The Man Who Could Not Stop Drawing
Leonard S Marcus, a distinguished historian of children's literature, presents a short biography of Randolph Caldecott (1846–1886), illustrated with a great collection of his work, including many previously unpublished drawings. From doodling in the margins of his schoolbooks to his tragically early death, the book traces the career of the 'man who invented the modern picture book' and whose dynamic visual storytelling was to influence later illustrators, notably Beatrix Potter and Maurice Sendak. Slightly off-mint.
20 Iconic Film Posters
Film director Otto Preminger gave Saul Bass his break in movies, allowing the designer to carry through his ideas of creating a unified graphic identity for a film, removing sensationalist illustrations and images of the stars. This book reproduces 20 of his classic poster designs, from Vertigo and Spartacus to The Shining. The reproductions are printed on heavy board and sized to fit 12 x 16 inch (305 x 406mm) frames.
The Modern Magazine
Visual Journalism in the Digital Era
Digital technology has had a profound effect on magazine publishing, reducing large circulations but making it easier to manipulate text and images, and cheaper than ever to print small numbers. This review of developments in magazine design in the 21st century includes hundreds of example pages from a wide spectrum of publications from mainstream titles to the many new independent magazines that have emerged in recent years.
Award-winning fashion illustrator Jason Brooks records the delights and idiosyncrasies of London and explains in captions why each subject caught his eye and imagination. Part guide book, part illustrated journal in which London's dynamic mosaic of art, food, fashion and culture bursts out of every page, this very personal view of the city will appeal to both London-lovers and fashionistas. Silk marker.
New Underground Art
Graffiti and street art have been at the heart of visual subcultures for the past thirty years. However, as time progresses the new wave of artists are moving in fresh directions. Corporate giants have been quick to jump on the graffiti bandwagon, perceiving it as a shortcut to youth culture. Even street stickers have been highjacked by the multinationals for advertising. Frustrated by wholesale corporate theft of the scene, the latest generation of street artists are employing different techniques in their work, different means of dissemination, different materials, different ways of getting their work noticed. Using the detritus of the urban environmentadvertising, fly-tipped rubbish, street signsthe new scene is subverting the streetscape in 3D to shock, educate, and entertain. This book documents the new graffiti with photographs of the work and interviews with major players around the world.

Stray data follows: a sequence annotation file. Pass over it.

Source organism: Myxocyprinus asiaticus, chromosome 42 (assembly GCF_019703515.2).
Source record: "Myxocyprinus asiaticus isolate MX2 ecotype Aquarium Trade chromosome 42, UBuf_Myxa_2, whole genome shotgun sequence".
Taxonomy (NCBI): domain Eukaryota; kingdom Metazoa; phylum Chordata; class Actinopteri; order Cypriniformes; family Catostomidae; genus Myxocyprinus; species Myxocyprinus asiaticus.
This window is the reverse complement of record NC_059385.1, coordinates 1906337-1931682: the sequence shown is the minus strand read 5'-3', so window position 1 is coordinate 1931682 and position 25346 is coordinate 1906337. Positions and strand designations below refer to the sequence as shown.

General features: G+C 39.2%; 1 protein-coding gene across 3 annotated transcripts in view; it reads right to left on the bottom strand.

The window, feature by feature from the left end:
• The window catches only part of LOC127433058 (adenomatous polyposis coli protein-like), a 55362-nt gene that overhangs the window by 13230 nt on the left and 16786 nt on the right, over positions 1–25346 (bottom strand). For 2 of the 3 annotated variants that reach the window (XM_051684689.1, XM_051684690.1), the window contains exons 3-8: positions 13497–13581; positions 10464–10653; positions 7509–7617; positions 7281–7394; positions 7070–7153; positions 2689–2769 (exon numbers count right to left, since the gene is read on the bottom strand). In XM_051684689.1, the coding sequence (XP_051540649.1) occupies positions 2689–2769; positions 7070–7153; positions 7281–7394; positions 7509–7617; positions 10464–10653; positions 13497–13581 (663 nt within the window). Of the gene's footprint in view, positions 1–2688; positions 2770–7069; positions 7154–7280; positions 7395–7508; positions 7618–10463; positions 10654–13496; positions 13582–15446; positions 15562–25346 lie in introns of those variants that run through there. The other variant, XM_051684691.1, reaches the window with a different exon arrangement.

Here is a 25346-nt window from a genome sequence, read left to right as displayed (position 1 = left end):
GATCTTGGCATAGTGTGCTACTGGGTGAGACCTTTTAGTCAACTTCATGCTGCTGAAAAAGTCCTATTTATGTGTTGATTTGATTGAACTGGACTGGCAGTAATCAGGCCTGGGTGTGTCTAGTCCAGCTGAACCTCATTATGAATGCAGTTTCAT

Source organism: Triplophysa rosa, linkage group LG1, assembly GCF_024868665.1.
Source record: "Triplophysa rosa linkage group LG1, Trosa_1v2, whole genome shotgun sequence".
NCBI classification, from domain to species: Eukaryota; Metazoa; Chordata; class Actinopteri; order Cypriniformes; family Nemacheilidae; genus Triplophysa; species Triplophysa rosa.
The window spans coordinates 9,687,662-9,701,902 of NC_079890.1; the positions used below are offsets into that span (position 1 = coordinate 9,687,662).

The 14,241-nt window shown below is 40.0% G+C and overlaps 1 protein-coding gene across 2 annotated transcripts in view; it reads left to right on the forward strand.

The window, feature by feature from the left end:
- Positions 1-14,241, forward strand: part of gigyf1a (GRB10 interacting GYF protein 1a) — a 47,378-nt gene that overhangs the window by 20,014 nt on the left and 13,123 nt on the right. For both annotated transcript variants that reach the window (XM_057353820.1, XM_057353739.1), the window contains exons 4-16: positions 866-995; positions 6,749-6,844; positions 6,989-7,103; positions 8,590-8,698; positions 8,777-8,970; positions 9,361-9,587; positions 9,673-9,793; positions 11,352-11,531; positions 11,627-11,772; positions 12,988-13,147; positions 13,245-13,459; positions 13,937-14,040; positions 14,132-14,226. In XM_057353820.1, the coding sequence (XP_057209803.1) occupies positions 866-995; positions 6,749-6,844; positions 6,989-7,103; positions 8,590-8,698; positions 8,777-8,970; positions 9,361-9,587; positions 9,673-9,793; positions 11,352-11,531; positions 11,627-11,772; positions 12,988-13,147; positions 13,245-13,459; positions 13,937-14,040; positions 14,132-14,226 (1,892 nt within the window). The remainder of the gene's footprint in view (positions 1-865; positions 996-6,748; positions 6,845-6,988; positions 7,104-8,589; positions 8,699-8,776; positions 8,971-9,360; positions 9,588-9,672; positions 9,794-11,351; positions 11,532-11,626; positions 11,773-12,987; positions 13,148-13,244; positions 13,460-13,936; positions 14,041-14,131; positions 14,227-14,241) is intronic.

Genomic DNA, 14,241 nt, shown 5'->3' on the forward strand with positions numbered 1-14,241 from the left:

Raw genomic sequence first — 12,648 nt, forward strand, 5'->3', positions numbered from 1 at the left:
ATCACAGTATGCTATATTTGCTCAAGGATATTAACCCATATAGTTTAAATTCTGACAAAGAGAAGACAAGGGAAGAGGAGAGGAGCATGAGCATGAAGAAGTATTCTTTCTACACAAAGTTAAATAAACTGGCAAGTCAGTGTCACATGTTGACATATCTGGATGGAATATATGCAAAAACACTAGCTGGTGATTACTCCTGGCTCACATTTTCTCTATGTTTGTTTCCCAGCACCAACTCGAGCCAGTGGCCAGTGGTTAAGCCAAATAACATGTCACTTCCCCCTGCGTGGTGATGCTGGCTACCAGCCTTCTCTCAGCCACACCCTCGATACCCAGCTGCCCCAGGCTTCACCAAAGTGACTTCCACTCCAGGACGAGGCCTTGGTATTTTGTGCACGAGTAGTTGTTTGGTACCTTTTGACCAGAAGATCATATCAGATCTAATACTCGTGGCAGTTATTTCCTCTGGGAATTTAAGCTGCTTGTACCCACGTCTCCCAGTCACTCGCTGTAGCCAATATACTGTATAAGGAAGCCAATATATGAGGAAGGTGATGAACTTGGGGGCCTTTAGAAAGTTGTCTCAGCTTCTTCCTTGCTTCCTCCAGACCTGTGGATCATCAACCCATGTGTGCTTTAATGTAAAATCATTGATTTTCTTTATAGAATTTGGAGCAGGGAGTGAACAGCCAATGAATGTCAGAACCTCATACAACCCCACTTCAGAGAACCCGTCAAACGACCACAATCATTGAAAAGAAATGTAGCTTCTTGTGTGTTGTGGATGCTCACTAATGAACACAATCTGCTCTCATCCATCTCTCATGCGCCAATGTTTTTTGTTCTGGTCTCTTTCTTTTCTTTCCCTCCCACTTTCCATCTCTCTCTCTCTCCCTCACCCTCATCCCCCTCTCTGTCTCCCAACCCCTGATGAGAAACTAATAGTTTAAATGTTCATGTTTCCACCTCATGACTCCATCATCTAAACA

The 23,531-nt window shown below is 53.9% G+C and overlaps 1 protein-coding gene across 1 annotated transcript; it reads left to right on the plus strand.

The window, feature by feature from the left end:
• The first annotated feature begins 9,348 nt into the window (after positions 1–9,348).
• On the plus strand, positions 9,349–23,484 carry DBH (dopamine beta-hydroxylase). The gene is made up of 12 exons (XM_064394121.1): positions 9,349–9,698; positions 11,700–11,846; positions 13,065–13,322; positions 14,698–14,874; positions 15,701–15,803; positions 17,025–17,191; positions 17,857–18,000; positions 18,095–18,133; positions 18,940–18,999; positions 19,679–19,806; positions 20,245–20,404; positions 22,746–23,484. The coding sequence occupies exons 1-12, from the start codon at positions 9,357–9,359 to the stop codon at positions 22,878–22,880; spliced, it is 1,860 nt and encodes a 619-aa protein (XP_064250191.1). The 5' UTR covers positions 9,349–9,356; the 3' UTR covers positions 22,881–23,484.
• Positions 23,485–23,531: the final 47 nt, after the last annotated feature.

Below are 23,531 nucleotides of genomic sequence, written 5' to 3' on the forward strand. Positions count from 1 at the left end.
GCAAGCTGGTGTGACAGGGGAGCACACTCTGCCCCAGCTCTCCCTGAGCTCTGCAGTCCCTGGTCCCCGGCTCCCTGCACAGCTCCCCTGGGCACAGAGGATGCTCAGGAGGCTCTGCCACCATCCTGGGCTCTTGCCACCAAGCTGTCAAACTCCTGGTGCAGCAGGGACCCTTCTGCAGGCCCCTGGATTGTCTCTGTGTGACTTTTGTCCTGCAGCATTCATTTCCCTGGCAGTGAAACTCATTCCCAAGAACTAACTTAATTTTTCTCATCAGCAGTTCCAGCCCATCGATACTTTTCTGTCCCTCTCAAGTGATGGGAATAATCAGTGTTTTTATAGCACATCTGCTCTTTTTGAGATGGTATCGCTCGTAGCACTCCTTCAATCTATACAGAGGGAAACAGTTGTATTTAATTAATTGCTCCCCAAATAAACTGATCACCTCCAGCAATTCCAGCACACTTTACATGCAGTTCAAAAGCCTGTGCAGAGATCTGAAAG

Badge Button Pin
Badges, buttons and pins have been around for over a century. Today they're everywhere: on lapels and bags all over the world and in the sketchbooks and on the screens of some of the hottest graphic designers, artists and illustrators. A badge can be a cheap and easy way to display political or cultural affiliations or it can simply be a fashion accessory. Cheap to produce and easy to make at home, the humble badge is the new T-shirt. A guide to the best and most beautiful badges being produced right now - be they graphic, textual or plain illustrative - this book explores the rich variety of uses of the badge since the year 2000 - whether it be promotion, revenue-raising or simply decorative. It will appeal to graphic designers, illustrators, fashion designers, artists, music lovers and badge enthusiasts of all ages.
The Moving Metropolis
A History of London's Transport Since 1800
From horse-drawn trams and the opening of the first passenger railway in 1836, to the UK's first urban cable car, this engrossing volume traces the history of the transport systems that have made a vital contribution to the development of London. With informative texts and hundreds of captioned artworks and photographs, the book covers topics such as transport during wartime, the challenge of the motor car and architectural design as well as the trams, trains and buses that have kept London moving since 1800.
Icons of Women's Style
Audrey Hepburn’s little black dress, Chrissy Hynde’s leather jacket, Grace Kelly’s bikini…this visual history explores how a simple design idea can become an iconic style. Covering over 80 years of fashion, each chapter features a specific type of clothing made famous by a movie actress, supermodel, pop star or princess. Item by item, the book reveals the most influential garments and accessories, and examines their effect on the way women dress today.